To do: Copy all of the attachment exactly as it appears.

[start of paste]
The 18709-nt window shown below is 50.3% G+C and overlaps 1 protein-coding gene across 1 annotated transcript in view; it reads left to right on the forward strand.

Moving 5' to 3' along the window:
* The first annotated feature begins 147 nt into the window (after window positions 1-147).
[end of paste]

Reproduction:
The 18709-nt window shown below is 50.3% G+C and overlaps 1 protein-coding gene across 1 annotated transcript in view; it reads left to right on the forward strand.

Moving 5' to 3' along the window:
* The first annotated feature begins 147 nt into the window (after window positions 1-147).